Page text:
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Cyber Defense Econometric of a Power Grid Distribution Infrastructure Cory-Khoi Q. Nguyen, James Eric Dietz, Samuel Liles et al

In collaboration with a Midwest Utility Provider, we developed a cyber defense econometric model via Anylogic that not only simulates the operational process of the Utility's local distribution infrastructure, but also helps to minimize the cost of implementing security. By measuring the economic impact of various cyber attacks affecting disparate components of the distribution infrastructure, it was discovered that both extremes of the paradigm (no security measures implemented vs. securing every device) were unacceptable solutions in regards to protecting the business financially.
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Development of an Agent-Based Model for the Secondary Threat Resulting from a Ballistic Impact Event Matthew J. Bova, Frank W. Ciarallo, Raymond R. Hill

The process by which a high-velocity impact event leads to fire ignition onboard military vehicles is complex, influenced by the interaction of heated debris fragments and fuel spurting from ruptured tanks. An assessment of the risk of such a fire begins with a complete characterization of the secondary threat resulting from the impact, including debris fragment sizes, states of motion, and thermal properties. In the aircraft survivability community, there is a need for an analytical tool to model this complete threat.
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Logistics Simulation and Optimization for Managing Disaster Responses F. Barahona, M. Ettl, M. Petrik, P.M. Rimshnick, IBM T.J. Watson Research Center, Proceedings of the 2013 Winter Simulation Conference

Catastrophic events such as hurricanes, earthquakes or floods require emergency responders to rapidly distribute emergency relief supplies to protect the health and lives of victims. In this paper we develop a simulation and optimization framework for managing the logistics of distributing relief supplies in a multi-tier supply network. The simulation model captures optimized stocking of relief supplies, distribution operations at federal or state-operated staging facilities, demand uncertainty, and the dynamic progression of disaster response operations. We apply robust optimization techniques to develop optimized stocking policies and dispatch of relief supplies between staging facilities and points of distribution. The simulation framework accommodates a wide range of disaster scenarios and stressors, and helps assess the efficacy of response plans and policies for better disaster response.
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Agent-Based Simulation for Dual Toll Pricing of Hazardous Material Transportation Sojung Kim, Santosh Mungle, Young-Jun Son, Proceedings of the 2013 Winter Simulation Conference

A dual toll pricing is a conceptual policy in which policy maker imposes toll on both hazardous materials (hazmat) vehicles as well as regular vehicles for using populated road segments to mitigate a risk of hazmat transportation. It intends to separate the hazmat traffic flow from the regular traffic flow via controlling the dual toll. In order to design the dual toll pricing policy on a highly realistic road network environment and detailed human behaviors, an extended Belief-Desire-Intention (BDI) framework is employed to mimic human decision behaviors in great detail. The proposed approach is implemented in AnyLogic agent based simulation software with using a traffic data of Albany, NY. Also, search algorithms in OptQuest are used to determine the optimum dual toll pricing policy which results in the minimum risk and travel cost based on the simulation results. The result reveals the effectiveness of the proposed approach in devising a reli-able policy under the realistic road network conditions.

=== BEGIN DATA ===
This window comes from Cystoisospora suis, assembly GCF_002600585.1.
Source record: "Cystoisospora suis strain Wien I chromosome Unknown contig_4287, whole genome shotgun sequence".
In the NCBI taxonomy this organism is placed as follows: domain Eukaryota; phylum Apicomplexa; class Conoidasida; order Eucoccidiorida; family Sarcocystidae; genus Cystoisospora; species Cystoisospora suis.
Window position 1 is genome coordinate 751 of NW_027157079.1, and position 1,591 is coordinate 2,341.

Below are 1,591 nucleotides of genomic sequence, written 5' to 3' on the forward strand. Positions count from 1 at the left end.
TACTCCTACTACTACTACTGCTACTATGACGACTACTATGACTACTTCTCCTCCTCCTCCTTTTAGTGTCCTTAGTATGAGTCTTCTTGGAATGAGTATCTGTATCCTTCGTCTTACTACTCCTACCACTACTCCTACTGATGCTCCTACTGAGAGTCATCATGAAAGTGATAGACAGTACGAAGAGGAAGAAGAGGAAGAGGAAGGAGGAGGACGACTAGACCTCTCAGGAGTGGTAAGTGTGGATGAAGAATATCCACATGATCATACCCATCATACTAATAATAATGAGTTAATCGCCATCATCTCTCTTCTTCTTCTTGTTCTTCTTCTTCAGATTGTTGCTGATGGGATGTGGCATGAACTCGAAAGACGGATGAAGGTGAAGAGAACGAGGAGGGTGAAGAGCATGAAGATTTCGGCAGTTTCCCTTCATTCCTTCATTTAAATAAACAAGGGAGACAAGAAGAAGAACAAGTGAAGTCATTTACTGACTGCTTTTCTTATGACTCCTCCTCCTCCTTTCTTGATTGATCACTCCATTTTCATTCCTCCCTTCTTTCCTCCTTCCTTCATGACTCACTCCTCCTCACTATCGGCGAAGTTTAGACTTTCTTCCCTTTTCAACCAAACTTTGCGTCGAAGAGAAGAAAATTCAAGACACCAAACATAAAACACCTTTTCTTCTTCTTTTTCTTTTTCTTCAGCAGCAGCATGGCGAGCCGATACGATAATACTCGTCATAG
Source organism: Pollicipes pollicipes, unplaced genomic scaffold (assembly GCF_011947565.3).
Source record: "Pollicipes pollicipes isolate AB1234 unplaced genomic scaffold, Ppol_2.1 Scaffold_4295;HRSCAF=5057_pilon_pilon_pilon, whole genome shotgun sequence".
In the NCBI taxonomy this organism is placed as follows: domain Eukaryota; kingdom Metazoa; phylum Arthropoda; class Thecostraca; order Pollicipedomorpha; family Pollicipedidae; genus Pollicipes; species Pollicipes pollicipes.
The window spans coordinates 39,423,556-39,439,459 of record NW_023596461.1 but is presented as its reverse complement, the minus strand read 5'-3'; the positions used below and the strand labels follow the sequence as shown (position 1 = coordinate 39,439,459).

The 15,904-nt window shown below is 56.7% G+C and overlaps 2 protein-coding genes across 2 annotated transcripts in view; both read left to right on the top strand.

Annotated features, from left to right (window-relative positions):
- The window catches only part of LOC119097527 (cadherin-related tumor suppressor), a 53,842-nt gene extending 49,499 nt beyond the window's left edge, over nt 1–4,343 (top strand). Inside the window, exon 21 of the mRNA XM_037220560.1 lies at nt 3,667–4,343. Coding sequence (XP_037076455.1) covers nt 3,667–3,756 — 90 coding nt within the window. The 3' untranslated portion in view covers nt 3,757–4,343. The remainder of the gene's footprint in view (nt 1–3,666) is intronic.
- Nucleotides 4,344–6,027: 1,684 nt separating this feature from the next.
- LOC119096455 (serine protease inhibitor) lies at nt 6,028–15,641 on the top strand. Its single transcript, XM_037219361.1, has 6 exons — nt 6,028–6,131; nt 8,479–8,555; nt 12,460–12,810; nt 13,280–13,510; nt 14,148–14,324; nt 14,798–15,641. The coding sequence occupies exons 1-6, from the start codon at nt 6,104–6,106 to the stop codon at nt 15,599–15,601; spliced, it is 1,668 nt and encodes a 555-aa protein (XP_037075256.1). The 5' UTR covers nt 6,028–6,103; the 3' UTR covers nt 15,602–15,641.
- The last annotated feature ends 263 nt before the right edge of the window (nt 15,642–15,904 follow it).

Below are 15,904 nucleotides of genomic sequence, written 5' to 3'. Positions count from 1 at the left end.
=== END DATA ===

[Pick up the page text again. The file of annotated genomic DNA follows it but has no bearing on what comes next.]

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Communication Modeling for a Combat Simulation in a Network Centric Warfare Environment Kyuhyeon Shin, Hochang Nam, Taesik Lee, Proceedings of the 2013 Winter Simulation Conference

Effective and efficient information sharing in a warfare environment is a key feature of the Network Centric Warfare (NCW) concept, and a combat simulation model should reflect this key feature. Most existing combat simulation models adopt a simplified communication model, which may lead to overestimating an actual level of communication performance. On the other hand, while providing accurate assessment of communication performance, a low-level, detailed, engineered model for communication tends to be overly sophisticated and computationally intensive to incorporate in typical combat models. In this paper, we propose a communication model in the context of an engagement-level of NCW combat simulation. In particular, we use a propagation loss model to determine a success or failure of individual communication attempts. We also define a set of model parameters to characterize various communication networks deployed in a battlefield. Preliminary simulation experiments and their results are presented to illustrate the proposed modeling framework
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